How to become a better iPhone photographer
The iPhone 7 camera is ‘the most popular camera in the world,’ says Apple’s website. They've most definitely changed photography – and with the camera tech becoming more advanced with each new iPhone, that trend is set to continue.
Experts at Ofcom say that around two-thirds (60%) of people are most likely to use their smartphone to take a photo. But how can you make sure your smartphone photography is the best it can be?
Become a better iPhone photographer with these seven tips…
1. Use the volume button to take a picture
When taking a photo on your iPhone 7 you can either press directly onto the screen to release the shutter, or set up the volume button to be used.
Using an on-screen shutter button can lead to camera shake and blurry photos. Instead use the up-volume button on the left side of your phone. It’ll feel much more like a real camera – with an actual tactile button to press – and be less likely to shake and give you more control.
Did you know? You can also use your Apple headphones to take a picture using the up-volume button on the cable?
2. Use the grid for the basics of composition
The composition of a photo is how people and objects are arranged in the shot – and the iPhone 7 camera has a built-in tool to get you started.
Central to composition is the rule of thirds, which uses horizontal and vertical lines to divide the frame into boxes and show you where the subject (the person or landmark you’re photographing) should be. The iPhone 7 camera has a rule of thirds diagram built-in - called the grid. Turn it on and lines will be laid over the image on your screen – so you know where people and things should be.
To turn on the grid, go to: Settings > Photos & Camera > Slide the grid on
3. Digital zoom is not optical zoom
When people talk about digital zoom on a smartphone camera it’s not the same thing as the proper zoom you get on actual digital cameras.
The zoom on a digital camera is called optical. It means that when you press the button, the lens actually moves – extending out from the camera to get closer to the subject.
Digital zoom on the other hand is not so good. The camera lens doesn’t move at all. Instead it blows up the picture to make it appear that it’s closer. It does this by cropping the picture and enlarging it. A picture is made up of pixels, and this stretches those pixels, leading to lower picture quality.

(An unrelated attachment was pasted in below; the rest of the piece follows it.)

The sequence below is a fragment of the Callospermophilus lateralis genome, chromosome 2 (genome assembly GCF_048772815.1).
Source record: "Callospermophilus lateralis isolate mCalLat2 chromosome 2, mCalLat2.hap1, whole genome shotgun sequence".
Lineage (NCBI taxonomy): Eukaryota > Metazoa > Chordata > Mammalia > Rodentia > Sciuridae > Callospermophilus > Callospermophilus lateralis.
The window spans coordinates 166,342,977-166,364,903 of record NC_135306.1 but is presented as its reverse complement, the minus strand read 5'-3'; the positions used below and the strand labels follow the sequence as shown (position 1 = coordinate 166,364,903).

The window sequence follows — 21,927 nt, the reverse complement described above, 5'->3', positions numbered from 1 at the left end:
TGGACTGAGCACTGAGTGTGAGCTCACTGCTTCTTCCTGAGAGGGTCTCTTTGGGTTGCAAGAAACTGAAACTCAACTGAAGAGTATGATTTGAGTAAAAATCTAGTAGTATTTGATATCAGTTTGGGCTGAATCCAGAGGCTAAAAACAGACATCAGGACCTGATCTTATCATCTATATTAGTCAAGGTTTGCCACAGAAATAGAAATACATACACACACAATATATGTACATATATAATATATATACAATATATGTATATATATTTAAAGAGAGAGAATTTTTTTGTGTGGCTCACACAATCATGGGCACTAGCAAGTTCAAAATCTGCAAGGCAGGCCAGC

Forget about digital zoom. If you want to get closer to your subject then take a few steps instead.
4. Explore focus and exposure for creative photography
Being able to use and understand manual camera settings is a big step in becoming a more creative photographer. They’re important for creating different effects, and shooting in bright sunlight or on a dull rainy day.
On iPhone 7, experimenting with some of these is easy. Take exposure for example, which controls how much light is used to make up your photo and affects whether a photo is bright or dark. You can easily tweak the exposure before you take a photo using the exposure slider, built into iPhone 7's camera app.
The slider appears on the screen when you set your point of focus – you do this by simply tapping on the thing in the frame you want to make stand out. It’ll make the subject of your photo more defined, and the background slightly blurred.
5. Capture movement and take great portraits with burst mode
When you’re photographing a scene with movement in, it can be tough to get that perfectly-timed shot.
You can end up with blurred photos and weird composition. But, by using iPhone 7's burst mode, you’ve got more of a chance of a better shot.
Why? Because it takes 10 frames (or different photos) per second. From there you can pick the shot that most accurately reflects what you were after in terms of the composition and pose. Burst mode is also great for capturing original portraits of your friends and loved ones – with 10 frames you can capture that candid glance away from the camera after the first shot, or that first break of a smile.
How to use Burst Mode? Simply long-press on the shutter button - when it’s activated you’ll hear numerous shutter sounds one after the other.
6. Edit your photos to make them look better
You’re starting to see some improvement in your photography, with the basics of composition and manual settings giving them a professional edge. But even though your photos are better, you’re left infuriated by little imperfections – things like blemishes and colour issues.
Using the Snapseed photo-editing app will help your get rid of them. Use it to remove dust and dirt, tweak brightness and saturation and add atmospheric filters – from grunge to grainy film.
You work in layers in the same way as professional photo editing software. This means each edit has its own isolated layer (called stacks) and can be deleted or changed without affecting anything else.
Did you know? You can also edit your photos directly in the iPhone Photos app – from tweaking colours and lighting to converting a picture to black and white.
7. Organise your pictures in Photos
Any aspiring smartphone photographer will be taking lots of photos – enough to soon hog the memory on your iPhone 7. With the Photos app and Apple's iCloud you can clear space on your actual handset and bring order to your growing archive. The Photos app organises your pictures based on when and where they were taken, and who’s in them.
Every photo you take is backed up online to Apple’s iCloud. This means you can view your photos taken on your iPhone 7, from your iPad, or MacBook.
And while larger, full-resolution photos are saved to iCloud, the versions on your phone are smaller to save space.